What makes isoprenoids, including terpenes and steroids, so unique is the incredible chemistry that nature uses to produce these compounds. The immense variety of terpenes identified to date, are derived largely from three biosynthetically related, yet simple-looking precursors (Figure 1). These precursors, GPP, FPP, and GGPP, are essentially polymers of two, three, or four isoprene groups (5-carbon alkene units) covalently tethered together and punctuated by a terminal diphosphate group. The magic begins when one starts to gaze at the amazing number of structural derivatives that can arise from each of these precursors and then considers how this diversity might arise by the action of a single biosynthetic step catalyzed by terpene synthases or terpene cyclases. The large majority of known terpenes derive from terrestrial sources, mainly plants and fungi. On the contrary, marine terpenes are scarcely studied and their systematic investigation started only two or three decades ago. In analogy with their terrestrial counterparts, the number and diversity of marine terpenes are steadily increasing, even if our knowledge of the biochemical processes underlying their synthesis is very limited. In fact, few enzymes (terpene cyclases) responsible for the cyclization of these molecules in marine organisms are known and, more in general, there are no molecular data on terpene assembly, except for a few biosynthetic studies on algae and marine invertebrates, and for some recent information deriving from the genome sequencing of two marine bacteria.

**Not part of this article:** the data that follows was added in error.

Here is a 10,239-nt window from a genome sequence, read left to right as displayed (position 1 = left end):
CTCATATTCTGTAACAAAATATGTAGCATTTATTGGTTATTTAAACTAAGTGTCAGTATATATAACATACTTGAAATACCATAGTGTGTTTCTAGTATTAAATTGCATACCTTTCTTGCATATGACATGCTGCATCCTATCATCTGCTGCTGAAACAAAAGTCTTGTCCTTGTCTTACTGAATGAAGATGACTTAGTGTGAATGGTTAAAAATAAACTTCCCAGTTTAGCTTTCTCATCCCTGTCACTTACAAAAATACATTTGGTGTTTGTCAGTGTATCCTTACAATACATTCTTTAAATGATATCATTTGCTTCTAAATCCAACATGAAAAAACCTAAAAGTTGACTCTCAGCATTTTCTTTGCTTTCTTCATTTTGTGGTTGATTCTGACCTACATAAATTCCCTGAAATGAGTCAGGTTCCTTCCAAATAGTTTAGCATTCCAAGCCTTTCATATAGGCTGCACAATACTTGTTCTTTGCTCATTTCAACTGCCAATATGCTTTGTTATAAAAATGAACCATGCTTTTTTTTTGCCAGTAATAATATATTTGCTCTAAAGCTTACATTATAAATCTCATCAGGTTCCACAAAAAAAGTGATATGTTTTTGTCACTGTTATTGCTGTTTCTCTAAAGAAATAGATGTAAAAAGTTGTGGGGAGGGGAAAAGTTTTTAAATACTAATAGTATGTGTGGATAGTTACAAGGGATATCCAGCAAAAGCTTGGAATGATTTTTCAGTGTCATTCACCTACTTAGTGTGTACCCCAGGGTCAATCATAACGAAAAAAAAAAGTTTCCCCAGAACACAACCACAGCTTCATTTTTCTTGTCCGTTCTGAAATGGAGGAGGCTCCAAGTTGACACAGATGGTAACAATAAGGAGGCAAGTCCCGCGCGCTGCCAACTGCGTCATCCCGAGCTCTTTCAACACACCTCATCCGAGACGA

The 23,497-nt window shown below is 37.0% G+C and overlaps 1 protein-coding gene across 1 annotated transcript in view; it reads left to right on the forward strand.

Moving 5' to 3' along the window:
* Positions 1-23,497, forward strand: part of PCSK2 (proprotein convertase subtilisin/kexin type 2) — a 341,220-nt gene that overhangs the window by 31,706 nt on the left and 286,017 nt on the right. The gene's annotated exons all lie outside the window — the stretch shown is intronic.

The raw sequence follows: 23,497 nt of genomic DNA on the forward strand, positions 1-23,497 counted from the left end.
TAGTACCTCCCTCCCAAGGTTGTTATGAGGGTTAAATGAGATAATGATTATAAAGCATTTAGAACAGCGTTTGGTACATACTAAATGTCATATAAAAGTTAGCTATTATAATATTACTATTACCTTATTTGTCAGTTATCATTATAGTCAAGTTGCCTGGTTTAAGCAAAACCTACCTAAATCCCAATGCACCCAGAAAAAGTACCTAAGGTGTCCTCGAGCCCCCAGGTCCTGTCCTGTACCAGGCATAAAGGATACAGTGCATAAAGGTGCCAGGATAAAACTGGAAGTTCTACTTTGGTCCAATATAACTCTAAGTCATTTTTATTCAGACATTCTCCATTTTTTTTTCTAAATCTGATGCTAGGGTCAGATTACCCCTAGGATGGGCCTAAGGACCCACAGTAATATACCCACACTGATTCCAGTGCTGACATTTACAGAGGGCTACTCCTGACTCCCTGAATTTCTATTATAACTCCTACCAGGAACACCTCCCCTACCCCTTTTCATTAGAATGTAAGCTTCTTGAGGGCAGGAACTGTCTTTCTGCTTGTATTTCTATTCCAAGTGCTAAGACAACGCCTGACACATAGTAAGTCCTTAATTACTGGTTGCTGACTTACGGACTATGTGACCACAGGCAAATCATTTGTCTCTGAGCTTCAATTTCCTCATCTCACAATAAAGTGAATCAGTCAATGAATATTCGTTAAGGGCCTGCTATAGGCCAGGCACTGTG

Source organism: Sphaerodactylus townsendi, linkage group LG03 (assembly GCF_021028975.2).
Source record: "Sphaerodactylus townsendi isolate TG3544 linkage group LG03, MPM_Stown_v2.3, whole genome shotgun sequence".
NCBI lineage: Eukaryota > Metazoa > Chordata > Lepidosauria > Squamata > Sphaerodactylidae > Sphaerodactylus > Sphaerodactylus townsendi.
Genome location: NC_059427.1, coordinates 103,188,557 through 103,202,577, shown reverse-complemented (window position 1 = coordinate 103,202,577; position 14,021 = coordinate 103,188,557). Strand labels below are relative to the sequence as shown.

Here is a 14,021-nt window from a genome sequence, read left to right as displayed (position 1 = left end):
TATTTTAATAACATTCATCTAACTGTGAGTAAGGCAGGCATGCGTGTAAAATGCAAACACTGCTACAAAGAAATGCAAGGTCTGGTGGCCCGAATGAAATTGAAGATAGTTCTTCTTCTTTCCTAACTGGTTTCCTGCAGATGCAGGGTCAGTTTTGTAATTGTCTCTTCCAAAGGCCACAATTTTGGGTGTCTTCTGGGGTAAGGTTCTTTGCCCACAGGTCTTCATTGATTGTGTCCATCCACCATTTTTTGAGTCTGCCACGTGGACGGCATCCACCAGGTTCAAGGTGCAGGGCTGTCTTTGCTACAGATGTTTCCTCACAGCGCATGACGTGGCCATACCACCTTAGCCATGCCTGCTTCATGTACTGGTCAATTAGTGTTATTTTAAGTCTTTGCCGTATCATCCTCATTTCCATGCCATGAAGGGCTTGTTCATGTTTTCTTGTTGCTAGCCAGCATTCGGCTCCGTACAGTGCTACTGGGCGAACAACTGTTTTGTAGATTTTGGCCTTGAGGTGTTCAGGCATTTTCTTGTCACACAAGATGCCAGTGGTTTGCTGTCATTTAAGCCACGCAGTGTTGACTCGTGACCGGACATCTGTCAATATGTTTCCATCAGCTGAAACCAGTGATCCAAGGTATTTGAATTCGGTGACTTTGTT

Polyketides are a large and structurally diverse class of natural products that includes many different compounds with valuable biological properties. These compounds are produced by many different organisms, from protists and bacteria to plants and fungi. Knowledge of polyketide biogenesis in marine systems is still limited and the metabolic pathways operating in marine organisms are inevitably discussed in relation to terrestrial processes, especially those occurring in bacteria and plants. Although the first experiment targeting marine polyketides dates back to 1979, the number of biosynthetic studies is insignificant in comparison to the large number of cyclic and linear structures isolated. In a few cases, these structures are restricted or highly specific of marine organisms. This is the case of polypropionates synthesized by some molluscs of the order Sacoglossa which show the uncommon ability to replace one or more acetate units by propionates. Alkylpyridines and other aromatic alkanoates, produced by a few sponges and molluscs, are another outstanding example of truly marine molecules of the polyketide family. In these compounds an aromatic starter, e.g. benzoic acid or pyridine, is apparently elongated by acetate units according to the progressive scheme of polyletide assembly.